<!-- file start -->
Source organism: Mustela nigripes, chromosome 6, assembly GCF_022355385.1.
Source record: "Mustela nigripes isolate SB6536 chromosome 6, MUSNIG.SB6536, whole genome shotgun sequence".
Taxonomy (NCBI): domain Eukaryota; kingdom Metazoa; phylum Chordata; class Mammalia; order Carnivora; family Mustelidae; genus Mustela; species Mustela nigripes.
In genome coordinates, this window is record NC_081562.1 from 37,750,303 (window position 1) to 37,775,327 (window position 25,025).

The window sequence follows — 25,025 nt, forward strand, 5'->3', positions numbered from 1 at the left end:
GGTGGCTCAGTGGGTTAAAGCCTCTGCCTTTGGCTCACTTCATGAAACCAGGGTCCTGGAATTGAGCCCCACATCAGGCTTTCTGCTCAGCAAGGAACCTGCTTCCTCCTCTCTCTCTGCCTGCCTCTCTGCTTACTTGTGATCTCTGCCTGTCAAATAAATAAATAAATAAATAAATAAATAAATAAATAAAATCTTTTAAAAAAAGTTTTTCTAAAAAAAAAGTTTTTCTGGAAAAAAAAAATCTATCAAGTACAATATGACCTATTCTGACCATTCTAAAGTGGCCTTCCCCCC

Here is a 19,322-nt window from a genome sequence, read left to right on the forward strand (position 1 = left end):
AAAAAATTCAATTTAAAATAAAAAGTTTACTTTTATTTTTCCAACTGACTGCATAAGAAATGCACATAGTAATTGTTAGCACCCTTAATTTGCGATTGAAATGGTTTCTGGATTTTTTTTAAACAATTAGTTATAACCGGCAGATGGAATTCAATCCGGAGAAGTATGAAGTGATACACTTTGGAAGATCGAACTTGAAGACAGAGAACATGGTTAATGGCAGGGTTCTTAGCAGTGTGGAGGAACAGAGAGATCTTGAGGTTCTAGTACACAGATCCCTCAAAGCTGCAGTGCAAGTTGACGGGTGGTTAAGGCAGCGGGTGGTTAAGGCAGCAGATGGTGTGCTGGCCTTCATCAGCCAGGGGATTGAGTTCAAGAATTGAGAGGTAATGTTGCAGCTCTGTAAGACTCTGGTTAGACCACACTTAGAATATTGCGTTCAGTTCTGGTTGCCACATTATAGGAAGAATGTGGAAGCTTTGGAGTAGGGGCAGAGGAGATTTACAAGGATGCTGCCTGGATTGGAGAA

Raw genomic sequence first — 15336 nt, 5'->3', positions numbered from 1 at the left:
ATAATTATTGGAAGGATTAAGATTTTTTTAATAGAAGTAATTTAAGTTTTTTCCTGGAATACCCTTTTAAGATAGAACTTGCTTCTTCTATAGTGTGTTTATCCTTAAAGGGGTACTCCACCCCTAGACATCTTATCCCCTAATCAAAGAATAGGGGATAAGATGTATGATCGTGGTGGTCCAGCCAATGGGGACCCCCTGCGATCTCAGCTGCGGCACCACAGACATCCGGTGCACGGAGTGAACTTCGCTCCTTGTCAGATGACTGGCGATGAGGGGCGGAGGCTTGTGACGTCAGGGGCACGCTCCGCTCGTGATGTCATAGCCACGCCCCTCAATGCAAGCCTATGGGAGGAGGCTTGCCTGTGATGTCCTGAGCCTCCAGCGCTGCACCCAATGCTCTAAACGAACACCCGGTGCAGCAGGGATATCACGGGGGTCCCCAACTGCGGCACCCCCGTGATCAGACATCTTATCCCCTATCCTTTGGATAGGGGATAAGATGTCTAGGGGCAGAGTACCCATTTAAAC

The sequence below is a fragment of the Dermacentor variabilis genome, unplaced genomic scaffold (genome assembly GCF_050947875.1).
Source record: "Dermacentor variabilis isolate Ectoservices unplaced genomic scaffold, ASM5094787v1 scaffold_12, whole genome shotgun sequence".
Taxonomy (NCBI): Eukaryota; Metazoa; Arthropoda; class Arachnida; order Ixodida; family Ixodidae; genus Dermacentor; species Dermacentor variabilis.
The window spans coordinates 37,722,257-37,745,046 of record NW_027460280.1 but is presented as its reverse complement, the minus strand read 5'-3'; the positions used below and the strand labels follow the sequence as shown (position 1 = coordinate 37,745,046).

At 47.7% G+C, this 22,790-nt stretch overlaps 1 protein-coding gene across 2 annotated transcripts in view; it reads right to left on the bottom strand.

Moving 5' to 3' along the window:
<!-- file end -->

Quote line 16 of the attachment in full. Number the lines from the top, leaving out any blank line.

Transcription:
Moving 5' to 3' along the window: